User authentication

The Harness platform is fully integrated with several public OAuth providers with support for two-factor authentication and domain-whitelisting. Refer to the authentication overview to learn more.

User authorization and role-based access control

The chaos module leverages Harness access control capabilities to restrict user action on chaos resources, which adhere to the same account-organization-project identification as the rest of the platform resources.

The foundational elements of the chaos engineering process, chaos infrastructure, chaos hubs, chaos experiments, and chaos GameDays are registered as the module resources, with permissions exercised against them. These resources are scoped at the project level.

If you (as a user) have administrative privileges on the project, you can create predefined role(s) pertaining to chaos resource access, that is, Create (Execute) and Edit (Update), View and Delete, and map them to the other invited users or user-groups.

User auth and RBAC

Secrets management

HCE leverages secrets for administrative or management purposes as well as at runtime (during execution of chaos experiments). The former involves users leveraging the Harness Secret Manager on the control plane, while the latter is purely managed by the users themselves in their respective Kubernetes clusters.

Secrets to access chaos artifact (Git) repositories

HCE allows you to add one or more ChaosHubs to enable users to select stored chaos artifacts such as fault and experiment templates. Setting up a chaos hub involves connecting to the respective canonical source, Git repository by using Personal Access Tokens (PAT) or SSH keys. The module also supports committing artifacts into the repository, so you must ensure that the keys have the right scope and permissions in the Git organization.

The chaos module leverages the native Git Connectors provided by the Harness platform to achieve this connectivity, which in turn leverages the Harness Secret Manager to store the PAT or SSH keys.

Control plane secrets

Experiment secrets

Secrets to access and inject chaos on public and on-prem cloud resources

HCE supports fault injection into non-Kubernetes resources such as on-premises VMs, bare-metal machines, cloud infrastructure resources (compute, storage, and network), and cloud-managed services. It leverages provider-specific APIs to inject chaos.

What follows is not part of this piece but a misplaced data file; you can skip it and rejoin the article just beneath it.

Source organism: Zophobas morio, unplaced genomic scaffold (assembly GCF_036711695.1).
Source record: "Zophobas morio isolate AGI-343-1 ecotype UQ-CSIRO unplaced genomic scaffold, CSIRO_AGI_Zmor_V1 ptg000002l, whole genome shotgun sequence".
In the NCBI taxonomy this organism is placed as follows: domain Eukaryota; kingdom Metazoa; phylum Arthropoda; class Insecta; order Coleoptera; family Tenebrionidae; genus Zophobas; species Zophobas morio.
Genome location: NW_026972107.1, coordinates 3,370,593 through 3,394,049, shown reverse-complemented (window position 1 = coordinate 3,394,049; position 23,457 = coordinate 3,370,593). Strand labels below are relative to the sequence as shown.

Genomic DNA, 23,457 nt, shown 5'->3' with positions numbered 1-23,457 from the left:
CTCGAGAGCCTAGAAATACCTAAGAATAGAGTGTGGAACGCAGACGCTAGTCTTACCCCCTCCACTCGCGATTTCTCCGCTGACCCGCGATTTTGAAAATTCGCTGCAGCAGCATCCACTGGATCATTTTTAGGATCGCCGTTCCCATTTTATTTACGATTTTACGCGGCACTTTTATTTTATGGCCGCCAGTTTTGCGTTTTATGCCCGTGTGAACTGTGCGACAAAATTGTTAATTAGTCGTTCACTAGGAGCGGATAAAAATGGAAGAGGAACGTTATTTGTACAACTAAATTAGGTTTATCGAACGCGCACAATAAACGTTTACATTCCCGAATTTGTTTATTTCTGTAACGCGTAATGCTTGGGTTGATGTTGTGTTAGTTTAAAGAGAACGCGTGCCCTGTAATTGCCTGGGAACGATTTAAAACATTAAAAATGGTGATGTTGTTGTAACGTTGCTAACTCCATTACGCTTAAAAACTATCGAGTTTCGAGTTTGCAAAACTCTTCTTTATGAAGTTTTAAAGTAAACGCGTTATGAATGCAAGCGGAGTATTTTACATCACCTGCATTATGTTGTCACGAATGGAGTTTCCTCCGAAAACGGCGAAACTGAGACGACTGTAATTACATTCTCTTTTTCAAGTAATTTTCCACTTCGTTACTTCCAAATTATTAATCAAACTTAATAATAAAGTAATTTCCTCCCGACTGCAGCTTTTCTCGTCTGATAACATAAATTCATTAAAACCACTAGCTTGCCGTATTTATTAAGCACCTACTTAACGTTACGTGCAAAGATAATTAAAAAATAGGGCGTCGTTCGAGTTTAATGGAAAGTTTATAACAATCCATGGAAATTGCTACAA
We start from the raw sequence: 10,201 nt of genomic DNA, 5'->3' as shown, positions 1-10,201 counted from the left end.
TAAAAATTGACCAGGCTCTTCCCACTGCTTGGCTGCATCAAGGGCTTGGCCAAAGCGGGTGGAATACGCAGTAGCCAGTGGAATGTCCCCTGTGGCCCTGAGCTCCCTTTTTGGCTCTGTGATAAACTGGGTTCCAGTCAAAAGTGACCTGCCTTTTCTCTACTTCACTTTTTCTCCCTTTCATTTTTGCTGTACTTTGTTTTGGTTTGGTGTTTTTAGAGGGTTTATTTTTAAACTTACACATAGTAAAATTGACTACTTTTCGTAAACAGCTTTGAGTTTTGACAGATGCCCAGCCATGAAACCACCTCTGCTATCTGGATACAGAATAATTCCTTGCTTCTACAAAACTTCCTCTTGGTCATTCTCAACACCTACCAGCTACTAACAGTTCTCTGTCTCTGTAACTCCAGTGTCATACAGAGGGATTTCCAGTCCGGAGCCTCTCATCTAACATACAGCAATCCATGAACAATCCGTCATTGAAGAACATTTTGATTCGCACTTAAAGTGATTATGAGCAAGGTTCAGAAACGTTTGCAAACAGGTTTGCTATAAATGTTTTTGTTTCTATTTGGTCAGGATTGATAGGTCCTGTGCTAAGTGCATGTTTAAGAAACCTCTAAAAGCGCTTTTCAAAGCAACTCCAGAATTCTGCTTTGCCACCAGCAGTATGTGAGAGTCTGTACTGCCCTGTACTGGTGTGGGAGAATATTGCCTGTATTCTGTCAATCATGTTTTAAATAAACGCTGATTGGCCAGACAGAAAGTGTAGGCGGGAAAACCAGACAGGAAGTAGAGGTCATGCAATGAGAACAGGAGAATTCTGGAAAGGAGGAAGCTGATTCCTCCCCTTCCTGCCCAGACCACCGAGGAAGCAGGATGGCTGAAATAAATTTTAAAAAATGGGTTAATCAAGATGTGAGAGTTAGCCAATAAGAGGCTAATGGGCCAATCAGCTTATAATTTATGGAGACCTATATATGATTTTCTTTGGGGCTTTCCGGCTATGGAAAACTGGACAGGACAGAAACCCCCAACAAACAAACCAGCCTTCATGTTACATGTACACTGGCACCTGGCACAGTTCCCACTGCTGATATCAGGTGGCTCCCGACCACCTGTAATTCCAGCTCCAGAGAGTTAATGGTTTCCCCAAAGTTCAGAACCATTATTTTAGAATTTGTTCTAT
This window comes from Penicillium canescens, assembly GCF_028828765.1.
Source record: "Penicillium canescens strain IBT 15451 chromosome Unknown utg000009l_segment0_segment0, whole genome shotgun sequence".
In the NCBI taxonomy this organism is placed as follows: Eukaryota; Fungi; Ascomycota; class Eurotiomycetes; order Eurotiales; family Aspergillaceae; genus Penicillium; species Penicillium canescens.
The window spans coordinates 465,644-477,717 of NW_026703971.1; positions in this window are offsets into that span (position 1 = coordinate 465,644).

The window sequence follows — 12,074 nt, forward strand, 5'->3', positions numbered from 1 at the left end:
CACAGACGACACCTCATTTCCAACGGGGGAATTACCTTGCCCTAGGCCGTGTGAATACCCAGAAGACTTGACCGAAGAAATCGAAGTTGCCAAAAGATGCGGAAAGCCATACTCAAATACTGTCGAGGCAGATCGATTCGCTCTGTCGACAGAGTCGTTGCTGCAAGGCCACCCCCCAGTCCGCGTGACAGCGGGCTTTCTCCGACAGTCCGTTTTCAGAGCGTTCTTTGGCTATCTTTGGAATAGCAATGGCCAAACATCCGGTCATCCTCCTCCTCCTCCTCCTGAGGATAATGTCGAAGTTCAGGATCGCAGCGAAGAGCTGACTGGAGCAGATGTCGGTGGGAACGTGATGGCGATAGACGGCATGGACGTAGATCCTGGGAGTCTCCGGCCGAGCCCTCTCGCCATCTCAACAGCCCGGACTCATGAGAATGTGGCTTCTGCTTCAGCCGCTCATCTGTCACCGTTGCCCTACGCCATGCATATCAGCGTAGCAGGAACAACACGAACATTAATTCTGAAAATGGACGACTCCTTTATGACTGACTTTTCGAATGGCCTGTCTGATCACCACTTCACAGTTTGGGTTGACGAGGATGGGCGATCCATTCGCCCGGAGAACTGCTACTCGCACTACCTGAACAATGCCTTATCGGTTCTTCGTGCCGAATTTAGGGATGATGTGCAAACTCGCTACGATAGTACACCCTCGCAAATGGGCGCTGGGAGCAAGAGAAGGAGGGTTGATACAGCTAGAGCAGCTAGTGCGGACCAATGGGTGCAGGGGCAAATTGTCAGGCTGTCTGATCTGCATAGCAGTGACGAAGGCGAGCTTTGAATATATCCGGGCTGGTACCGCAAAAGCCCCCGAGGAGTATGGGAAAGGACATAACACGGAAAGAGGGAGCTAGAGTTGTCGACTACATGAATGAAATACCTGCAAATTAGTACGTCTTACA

Additionally, HCE supports custom validation tasks such as retrieving metrics from an APM, making API calls for health status, and running background processes for data integrity.

Both of the aforementioned actions require specific access to the infrastructure or service in question. This information is expected to be fed as Kubernetes secrets to the transient chaos pod resources that are launched during experiment execution. To learn more about how experiments are executed, go to chaos architecture.


The experiment artifact that is stored in a chaos hub or supplied when you create an experiment only references the names of secrets. You can fully manage the life cycle of the secrets within their clusters.

Here is an example of AWS access information being fed to the experiment pods through a Kubernetes secret.

Blast radius control using permissions

You can fine-tune permissions to suit specific infrastructures and experiments if you want to reduce the blast radius and impact from a security perspective. This applies to both Kubernetes-based and non-Kubernetes chaos.

In the case of the Kubernetes chaos, a lower blast radius is achieved through service accounts mapped to custom roles instead of the default service accounts mentioned in the Kubernetes roles for chaos infrastructure. For non-Kubernetes chaos, a lower blast radius is achieved through cloud-specific role definitions (for example, IAM) mapped to the user account.

Every fault in the Enterprise chaos hub publishes the permissions that you need to execute the fault. You can tune your roles. Common permission templates that work as subsets or supersets for a specific category of experiments are also available. For example, AWS resource faults.

Next steps